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Legendre diophantine equations take the form:

$n_1 d_1^2 + n_2 d_2^2 = n_3 d_3^2$

Where $n_1$,$n_2$,$n_3$ are known integers and $d_1$,$d_2$,$d_3$ are unknown integers.

The smallest solution will be found within a relatively small search space if it exists.

My question is with linked equations of the form:

$n_1 d_1^2 + n_2 d_2^2 = n_3 d_3^2$

and

$n_1\cdot d_1^2\ +\ 2\cdot n_2\cdot d_2^2\ =\ n_4\cdot d_4^2$

Where $n_1$,$n_2$,$n_3$,$n_4$ are known and $d_1$,$d_2$,$d_3$,$d_4$ are not.

It is trivial to find independent solutions where $n_1$ and $n_2$ in the two equations are possibly different, so that can be a starting point.

This maps into the congruent number problem so a solution here solves congruent number problem.

As such a generalized proof that all non solutions will look like this is also valuable.

These two equations can be used to solve the congruent number problem.

$t=n_1 d_1^2/ (n_2 d_2^2)$

$x=2+t$
$y=2+2/t$
$z=2+t+2/t$

$N=n_1*n_2*n_3*n_4$

EDIT So Just to further clarify...Based on the known conditions on legendre equations and the 4 simultaneous legendre equations (2 shown and 2 obvious from shown) that must be satisfied for a N to be a congruent number solution, there must be 12 conditions met. https://en.wikipedia.org/wiki/Legendre%27s_equation

The equations I provided require of a congruent number the following:

There are multiple ways to express $N=n_1*n_2*n_3*n_4$ but in order to be congruent one of those ways must support ALL of the following:

-$n_1*n_4$ is a quadratic residue mod $2*n_3$
-$2*n_1*n_3$ is a quadratic residue mod $n_4$
-$2*n_3*n_4$ is a quadratic residue mod $n_1$
-$n_1*n_2$ is a quadratic residue mod $n_3$
-$n_1*n_3$ is a quadratic residue mod $n_2$
-$n_2*n_3$ is a quadratic residue mod $n_1$
-$n_2*n_3$ is a quadratic residue mod $n_4$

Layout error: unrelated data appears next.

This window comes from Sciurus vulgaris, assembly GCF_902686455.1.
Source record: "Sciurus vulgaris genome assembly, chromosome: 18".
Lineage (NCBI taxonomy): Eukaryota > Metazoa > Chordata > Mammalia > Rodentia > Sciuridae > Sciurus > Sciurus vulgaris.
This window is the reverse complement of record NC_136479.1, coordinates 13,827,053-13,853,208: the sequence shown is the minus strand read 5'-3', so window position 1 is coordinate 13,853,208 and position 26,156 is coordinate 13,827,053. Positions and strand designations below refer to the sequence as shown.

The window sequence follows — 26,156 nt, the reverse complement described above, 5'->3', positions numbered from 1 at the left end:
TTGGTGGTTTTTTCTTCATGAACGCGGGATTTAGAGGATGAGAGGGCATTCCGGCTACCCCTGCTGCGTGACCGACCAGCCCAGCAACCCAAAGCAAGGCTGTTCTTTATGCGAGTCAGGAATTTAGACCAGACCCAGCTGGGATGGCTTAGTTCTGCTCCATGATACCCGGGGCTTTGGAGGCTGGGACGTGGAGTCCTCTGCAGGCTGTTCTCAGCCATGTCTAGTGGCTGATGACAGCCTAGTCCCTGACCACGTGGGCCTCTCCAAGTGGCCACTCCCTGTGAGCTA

-$n_3*n_4$ is a quadratic residue mod $n_2$
-$n_2*n_4$ is a quadratic residue mod $n_3$
-$2*n_1*n_2$ is a quadratic residue mod $n_4$
-$n_1*n_4$ is a quadratic residue mod $2*n_2$
-$2*n_2*n_4$ is a quadratic residue mod $n_1$

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    $\begingroup$ The equations $$ ax^2+by^2=cz^2 \quad\text{and}\quad ax^2+2by^2=dy^2 $$ define an elliptic curve in $\mathbb P^3$, so you're asking about rational points on ellptic curves. There's a vast literature on the subject, but in fact, we do not have an algorithm that determines, for a given $a,b,c,d\in\mathbb Q$, how to find generators for the solutions. $\endgroup$ – Joe Silverman Nov 16 at 19:57
  • $\begingroup$ Thats too bad because the congruent number problem decays into the equations I showed where N=n1*n2*n3*n4 $\endgroup$ – Darrin Taylor Nov 16 at 20:06
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    $\begingroup$ But that shouldn't be surprising, since the congruent number problem leads easily to the question of whether a certain elliptic curve has a non-trivial rational point. So what you've done (I'd assume) is find a different equation for that elliptic curve; more precisely, the usual equation is an embedding into $\mathbb P^2$ using the linear system $|2(O)|$, and you've written down an embedding into $\mathbb P^3$ using the linear system $|3(O)|$. This is all quite standard for general elliptic curves. $\endgroup$ – Joe Silverman Nov 16 at 21:17
  • $\begingroup$ Just to make sure you had a typo and entered y instead of a new variable right? (comments can't be edited) $\endgroup$ – Darrin Taylor Nov 16 at 22:25
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    $\begingroup$ ... and also $\lvert 3(O)\rvert$ and $\lvert 4(O)\rvert$ in your second comment. $\endgroup$ – abx Nov 17 at 4:46

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